Home > Press > Combining Centuries-Old Mathematical Theorems Provides an Efficient Approach for Characterizing the Shape of Nanoparticles

**Abstract:**

Gregg Gallatin, a researcher at the NIST Center for Nanoscale Science and Technology, has shown that combining a nineteenth century flux theorem with an eighteenth century mathematical operation provides a convenient technique for using scattered light to count nanoparticles and to characterize their shapes.*

This technique is useful both for determining how a given distribution of nanoparticle shapes affects the properties of nanoparticle functionalized materials as well as for categorizing how biological systems incorporate nanoparticles of different shapes. The mathematical approach, which combines Gauss's Law with Fourier transforms, can also be used as a starting point to solve a wide variety of standard problems in mathematics and physics beyond nanotechnology. Because of the ubiquity of digital data derived from Fourier transforms, the approach is likely to find broad application to a range of physical science and engineering measurements. Using the technique, Gallatin demonstrates how Porod's law, which describes how x-rays scatter from small spherically-shaped particles, can be re-derived and extended to the broader case of particles that are nonspherical, thereby providing a powerful and useful approach for determining the shape of nanoparticles using x-ray scattering. He then demonstrates that this approach can be further extended to visible light scattering, which depends on the moments of the nanoparticle shape and therefore provides a more general method for measuring nanoparticle shape from scattering data. The technique of combining Gauss's Law with Fourier transforms can also be applied to the classical physics problem of Fraunhofer diffraction, providing an explicit formula for the diffraction pattern of arbitrary polygonal-shaped openings in an opaque screen in terms of the vertices of the polygon. It is also applicable to a variety of mathematics problems, including the Hopf Umlaufsatz, which states that the angle of the tangent along a simple smooth closed curve turns by 360 degrees when making a complete circuit around the curve; Stokes' Law, which relates integrals over an area in two dimensions to the one dimensional curve bounding the area; and the isoperimetric inequality, which states that a circle is the shape that encloses the largest area for a given circumference. Given the simplicity and generality of this mathematical technique, Gallatin believes that it can be applied to many other problems as well.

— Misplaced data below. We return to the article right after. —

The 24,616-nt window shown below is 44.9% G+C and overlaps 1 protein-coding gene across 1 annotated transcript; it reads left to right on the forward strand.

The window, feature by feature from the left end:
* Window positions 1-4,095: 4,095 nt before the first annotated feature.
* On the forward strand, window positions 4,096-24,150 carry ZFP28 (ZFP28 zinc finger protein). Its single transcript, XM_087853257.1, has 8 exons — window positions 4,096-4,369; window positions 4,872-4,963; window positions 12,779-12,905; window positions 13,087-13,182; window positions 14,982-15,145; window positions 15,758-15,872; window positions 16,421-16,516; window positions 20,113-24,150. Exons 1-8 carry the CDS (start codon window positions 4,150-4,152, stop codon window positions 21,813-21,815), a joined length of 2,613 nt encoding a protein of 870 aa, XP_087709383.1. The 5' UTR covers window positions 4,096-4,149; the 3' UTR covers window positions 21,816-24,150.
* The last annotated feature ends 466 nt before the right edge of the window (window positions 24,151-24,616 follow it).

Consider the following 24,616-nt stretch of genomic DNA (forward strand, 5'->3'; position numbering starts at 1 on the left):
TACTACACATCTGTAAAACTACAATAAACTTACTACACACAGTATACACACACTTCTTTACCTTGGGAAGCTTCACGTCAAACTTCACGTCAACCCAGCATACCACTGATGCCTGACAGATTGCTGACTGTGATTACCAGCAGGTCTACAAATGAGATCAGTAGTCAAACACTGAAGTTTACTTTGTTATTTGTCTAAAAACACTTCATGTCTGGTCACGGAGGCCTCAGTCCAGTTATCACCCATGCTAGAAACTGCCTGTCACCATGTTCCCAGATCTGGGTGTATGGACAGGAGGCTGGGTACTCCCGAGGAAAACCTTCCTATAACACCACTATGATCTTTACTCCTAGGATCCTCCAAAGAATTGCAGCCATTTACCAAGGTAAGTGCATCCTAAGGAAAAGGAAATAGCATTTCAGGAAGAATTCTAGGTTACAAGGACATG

*Fourier, Gauss, Fraunhofer, Porod and the shape from moments problem, G. M. Gallatin, Journal of Mathematical Physics 53, 013509-013509-13 (2012).

####

**About National Institute of Standards and Technology (NIST)**

The National Institute of Standards and Technology (NIST) is an agency of the U.S. Department of Commerce.

**For more information, please click here**

**Contacts:**

Gregg Gallatin

301-975-2140

Copyright © National Institute of Standards and Technology (NIST)

If you have a comment, please Contact us.Issuers of news releases, not 7th Wave, Inc. or Nanotechnology Now, are solely responsible for the accuracy of the content.

Related News Press |

**News and information**

Chemical trickery corrals 'hyperactive' metal-oxide cluster December 8th, 2016

Researchers peer into atom-sized tunnels in hunt for better battery: May improve lithium ion for larger devices, like cars December 8th, 2016

Exotic insulator may hold clue to key mystery of modern physics: Johns Hopkins-led research shows material living between classical and quantum worlds December 8th, 2016

In IEDM 2016 Keynote, Leti CEO Says ‘Hyperconnectivity’, Human-focused Research and the IOT Promise Profound, Positive Changes December 7th, 2016

**Laboratories**

Researchers peer into atom-sized tunnels in hunt for better battery: May improve lithium ion for larger devices, like cars December 8th, 2016

**Physics**

Exotic insulator may hold clue to key mystery of modern physics: Johns Hopkins-led research shows material living between classical and quantum worlds December 8th, 2016

Shape matters when light meets atom: Mapping the interaction of a single atom with a single photon may inform design of quantum devices December 4th, 2016

Deep insights from surface reactions: Researchers use Stampede supercomputer to study new chemical sensing methods, desalination and bacterial energy production December 2nd, 2016

**Govt.-Legislation/Regulation/Funding/Policy**

Chemical trickery corrals 'hyperactive' metal-oxide cluster December 8th, 2016

Researchers peer into atom-sized tunnels in hunt for better battery: May improve lithium ion for larger devices, like cars December 8th, 2016

Exotic insulator may hold clue to key mystery of modern physics: Johns Hopkins-led research shows material living between classical and quantum worlds December 8th, 2016

**Announcements**

Chemical trickery corrals 'hyperactive' metal-oxide cluster December 8th, 2016

The latest news from around the world, FREE | ||

Premium Products |
||

Only the news you want to read!
Learn More |
||

University Technology Transfer & Patents
Learn More |
||

Full-service, expert consulting
Learn More |
||